Today I am giving a talk at the 25th National Emergency Medicine Symposium by Kaiser Permanente in Maui, HI. The focus of this talk was on how to cognitively offload our minds as we are running a resuscitation. ACLS provides us with a framework in treating adult victims of Cardiac Arrest (CA) or other cardiopulmonary emergencies. This helps get providers who don’t commonly deal with CA, to improve things, such as the quality of CPR, minimizing interruptions during CPR for pulse checks, and the timing/dosing of epinephrine. Emergency Medicine (EM) and the prehospital world are different than many environments in medicine. We get minimal information at the time of patient arrival while at the same time the disease process that is taking place has not quite defined itself. We are constantly expected to acutely manage and resuscitate anyone who comes in our doors 24-7-365, many times without crucial information. Our job therefore should be to ensure coronary and cerebral perfusion are at their highest quality, but also simultaneously putting the pieces of the puzzle together to figure out why our patient is in CA. It can be very difficult to do both and many times we sacrifice one for the other. It is therefore important to cognitively offload ourselves during the resuscitation of our patients in CA and focus our attention on why they are in CA. As a disclosure for this lecture I did state that some of the recommendations made have evidence to support them and others are more theoretical and certainly up for discussion.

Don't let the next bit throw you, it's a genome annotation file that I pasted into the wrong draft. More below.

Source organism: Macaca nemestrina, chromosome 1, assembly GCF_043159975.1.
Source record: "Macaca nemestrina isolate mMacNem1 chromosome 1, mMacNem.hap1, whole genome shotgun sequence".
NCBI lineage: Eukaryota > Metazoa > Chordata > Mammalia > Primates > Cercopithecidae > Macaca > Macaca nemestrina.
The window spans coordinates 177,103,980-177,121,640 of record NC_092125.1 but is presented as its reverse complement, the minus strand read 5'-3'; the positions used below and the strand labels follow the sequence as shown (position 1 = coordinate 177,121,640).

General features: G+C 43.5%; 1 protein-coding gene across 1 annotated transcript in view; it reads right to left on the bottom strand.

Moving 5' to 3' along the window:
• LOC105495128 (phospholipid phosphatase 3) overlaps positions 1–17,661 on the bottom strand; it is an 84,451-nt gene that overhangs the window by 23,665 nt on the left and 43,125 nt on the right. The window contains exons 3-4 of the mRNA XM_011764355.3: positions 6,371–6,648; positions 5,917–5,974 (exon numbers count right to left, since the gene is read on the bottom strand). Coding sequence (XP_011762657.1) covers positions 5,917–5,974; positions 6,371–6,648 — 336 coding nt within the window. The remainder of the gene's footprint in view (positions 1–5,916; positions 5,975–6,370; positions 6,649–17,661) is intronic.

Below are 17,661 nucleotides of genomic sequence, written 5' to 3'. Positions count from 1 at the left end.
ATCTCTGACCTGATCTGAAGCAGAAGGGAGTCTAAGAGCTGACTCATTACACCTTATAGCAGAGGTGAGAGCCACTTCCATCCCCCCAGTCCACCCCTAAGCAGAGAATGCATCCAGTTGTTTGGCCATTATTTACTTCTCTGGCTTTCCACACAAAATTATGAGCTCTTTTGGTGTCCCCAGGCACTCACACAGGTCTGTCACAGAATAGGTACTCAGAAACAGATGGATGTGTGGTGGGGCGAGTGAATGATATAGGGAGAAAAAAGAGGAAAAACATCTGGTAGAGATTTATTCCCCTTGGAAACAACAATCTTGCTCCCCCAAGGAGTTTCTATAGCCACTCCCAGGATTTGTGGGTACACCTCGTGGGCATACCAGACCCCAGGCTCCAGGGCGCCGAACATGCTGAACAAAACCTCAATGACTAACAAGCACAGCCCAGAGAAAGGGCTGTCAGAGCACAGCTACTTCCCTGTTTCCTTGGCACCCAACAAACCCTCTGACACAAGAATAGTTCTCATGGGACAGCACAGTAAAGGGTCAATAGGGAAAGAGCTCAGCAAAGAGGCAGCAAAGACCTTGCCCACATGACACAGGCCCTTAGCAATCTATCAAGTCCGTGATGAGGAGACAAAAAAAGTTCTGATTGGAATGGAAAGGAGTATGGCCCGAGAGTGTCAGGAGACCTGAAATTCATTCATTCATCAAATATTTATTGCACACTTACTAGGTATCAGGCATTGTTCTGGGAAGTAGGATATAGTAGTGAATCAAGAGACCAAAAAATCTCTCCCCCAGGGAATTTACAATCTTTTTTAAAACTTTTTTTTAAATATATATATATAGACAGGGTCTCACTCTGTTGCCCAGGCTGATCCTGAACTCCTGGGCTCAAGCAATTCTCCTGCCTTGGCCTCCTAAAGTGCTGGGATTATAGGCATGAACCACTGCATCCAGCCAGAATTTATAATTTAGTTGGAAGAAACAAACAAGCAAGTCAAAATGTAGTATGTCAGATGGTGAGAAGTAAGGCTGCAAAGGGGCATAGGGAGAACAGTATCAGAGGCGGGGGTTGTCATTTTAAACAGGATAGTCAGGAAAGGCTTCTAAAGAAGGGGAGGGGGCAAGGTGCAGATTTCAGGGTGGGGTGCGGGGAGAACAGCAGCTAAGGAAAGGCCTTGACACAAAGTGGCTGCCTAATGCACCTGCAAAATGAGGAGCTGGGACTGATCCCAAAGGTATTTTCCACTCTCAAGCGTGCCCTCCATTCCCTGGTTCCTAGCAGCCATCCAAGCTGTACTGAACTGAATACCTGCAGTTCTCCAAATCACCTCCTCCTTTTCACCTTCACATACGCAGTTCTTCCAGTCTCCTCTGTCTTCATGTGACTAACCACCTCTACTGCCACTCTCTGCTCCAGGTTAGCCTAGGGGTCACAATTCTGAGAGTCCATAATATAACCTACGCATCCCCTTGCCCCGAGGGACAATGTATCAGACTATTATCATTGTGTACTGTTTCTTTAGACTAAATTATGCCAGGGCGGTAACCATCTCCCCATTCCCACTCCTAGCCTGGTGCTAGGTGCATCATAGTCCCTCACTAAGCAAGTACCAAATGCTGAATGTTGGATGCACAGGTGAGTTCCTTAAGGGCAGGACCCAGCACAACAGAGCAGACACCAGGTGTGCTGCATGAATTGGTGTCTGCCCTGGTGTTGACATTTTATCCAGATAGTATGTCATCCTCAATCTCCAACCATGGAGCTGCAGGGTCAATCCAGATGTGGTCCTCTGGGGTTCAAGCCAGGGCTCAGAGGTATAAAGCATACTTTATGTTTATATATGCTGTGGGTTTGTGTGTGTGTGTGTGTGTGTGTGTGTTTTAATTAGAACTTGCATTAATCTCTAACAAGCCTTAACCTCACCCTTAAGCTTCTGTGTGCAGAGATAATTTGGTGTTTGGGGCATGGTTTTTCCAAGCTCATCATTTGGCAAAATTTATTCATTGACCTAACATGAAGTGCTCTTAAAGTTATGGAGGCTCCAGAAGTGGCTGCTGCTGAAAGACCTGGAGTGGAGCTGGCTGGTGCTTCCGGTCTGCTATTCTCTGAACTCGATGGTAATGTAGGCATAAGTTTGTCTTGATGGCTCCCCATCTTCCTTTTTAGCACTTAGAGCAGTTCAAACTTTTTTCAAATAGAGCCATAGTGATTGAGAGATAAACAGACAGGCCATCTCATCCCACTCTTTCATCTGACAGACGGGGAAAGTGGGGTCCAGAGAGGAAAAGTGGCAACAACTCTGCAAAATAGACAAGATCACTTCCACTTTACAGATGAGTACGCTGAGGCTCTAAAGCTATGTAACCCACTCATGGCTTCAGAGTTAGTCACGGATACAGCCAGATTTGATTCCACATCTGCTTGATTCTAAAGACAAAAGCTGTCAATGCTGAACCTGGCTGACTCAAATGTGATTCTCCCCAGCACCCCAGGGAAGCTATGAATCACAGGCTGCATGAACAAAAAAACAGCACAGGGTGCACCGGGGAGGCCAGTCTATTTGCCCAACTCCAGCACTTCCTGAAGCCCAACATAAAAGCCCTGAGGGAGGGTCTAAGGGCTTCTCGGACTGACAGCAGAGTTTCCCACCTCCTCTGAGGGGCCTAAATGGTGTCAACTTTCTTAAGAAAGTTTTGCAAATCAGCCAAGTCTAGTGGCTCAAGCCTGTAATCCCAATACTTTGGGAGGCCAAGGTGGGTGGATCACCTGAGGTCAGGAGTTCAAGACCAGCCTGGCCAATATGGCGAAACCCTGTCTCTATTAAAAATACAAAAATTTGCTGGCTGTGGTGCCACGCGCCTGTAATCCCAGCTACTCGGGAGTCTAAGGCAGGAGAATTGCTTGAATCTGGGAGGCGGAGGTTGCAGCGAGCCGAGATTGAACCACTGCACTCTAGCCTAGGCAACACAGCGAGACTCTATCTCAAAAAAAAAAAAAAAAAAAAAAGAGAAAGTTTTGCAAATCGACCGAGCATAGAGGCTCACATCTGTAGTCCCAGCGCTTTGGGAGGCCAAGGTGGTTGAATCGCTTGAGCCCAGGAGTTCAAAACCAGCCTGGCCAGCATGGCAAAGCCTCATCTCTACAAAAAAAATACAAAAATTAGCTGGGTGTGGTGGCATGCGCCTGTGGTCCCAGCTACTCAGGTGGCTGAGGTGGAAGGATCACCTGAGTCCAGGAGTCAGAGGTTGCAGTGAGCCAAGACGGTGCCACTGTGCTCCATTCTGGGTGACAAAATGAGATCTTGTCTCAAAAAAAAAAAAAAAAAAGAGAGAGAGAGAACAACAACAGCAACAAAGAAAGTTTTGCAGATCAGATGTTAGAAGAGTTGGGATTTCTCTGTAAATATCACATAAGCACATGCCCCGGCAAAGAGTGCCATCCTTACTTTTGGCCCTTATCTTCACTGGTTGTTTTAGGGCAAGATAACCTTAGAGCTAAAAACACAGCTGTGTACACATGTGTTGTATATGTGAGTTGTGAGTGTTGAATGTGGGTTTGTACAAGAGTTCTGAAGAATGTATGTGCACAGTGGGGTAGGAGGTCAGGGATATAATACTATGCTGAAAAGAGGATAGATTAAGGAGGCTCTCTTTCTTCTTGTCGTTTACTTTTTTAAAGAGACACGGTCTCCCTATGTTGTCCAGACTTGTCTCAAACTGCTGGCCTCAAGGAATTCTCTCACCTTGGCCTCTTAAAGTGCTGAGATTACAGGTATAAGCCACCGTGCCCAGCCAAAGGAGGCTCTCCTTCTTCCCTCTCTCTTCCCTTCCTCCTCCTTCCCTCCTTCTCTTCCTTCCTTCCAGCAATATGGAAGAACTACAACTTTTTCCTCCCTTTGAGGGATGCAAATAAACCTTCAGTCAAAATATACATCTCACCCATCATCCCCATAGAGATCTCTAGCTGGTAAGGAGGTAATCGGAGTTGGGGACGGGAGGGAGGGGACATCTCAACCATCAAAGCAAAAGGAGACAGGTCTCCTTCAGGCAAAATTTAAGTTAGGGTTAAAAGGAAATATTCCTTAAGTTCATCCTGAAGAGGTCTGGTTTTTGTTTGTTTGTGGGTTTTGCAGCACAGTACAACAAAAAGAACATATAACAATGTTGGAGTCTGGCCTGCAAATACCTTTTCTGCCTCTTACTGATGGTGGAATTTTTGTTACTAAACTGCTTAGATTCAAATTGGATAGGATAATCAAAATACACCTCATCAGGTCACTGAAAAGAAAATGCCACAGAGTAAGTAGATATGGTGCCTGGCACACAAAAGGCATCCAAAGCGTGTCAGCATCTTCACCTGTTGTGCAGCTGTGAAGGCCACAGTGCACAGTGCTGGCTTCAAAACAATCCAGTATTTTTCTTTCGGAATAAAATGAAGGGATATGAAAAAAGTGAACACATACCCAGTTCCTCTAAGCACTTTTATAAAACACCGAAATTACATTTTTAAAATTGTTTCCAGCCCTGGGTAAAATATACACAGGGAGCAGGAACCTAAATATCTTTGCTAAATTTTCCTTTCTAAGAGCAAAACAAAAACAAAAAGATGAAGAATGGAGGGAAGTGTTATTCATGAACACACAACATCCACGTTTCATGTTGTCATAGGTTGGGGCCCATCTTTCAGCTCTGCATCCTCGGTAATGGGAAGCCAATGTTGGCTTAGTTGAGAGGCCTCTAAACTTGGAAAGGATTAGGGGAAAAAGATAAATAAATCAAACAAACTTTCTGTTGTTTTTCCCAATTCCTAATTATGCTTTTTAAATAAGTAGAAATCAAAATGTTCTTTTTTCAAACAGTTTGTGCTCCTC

Lets Start with a Case: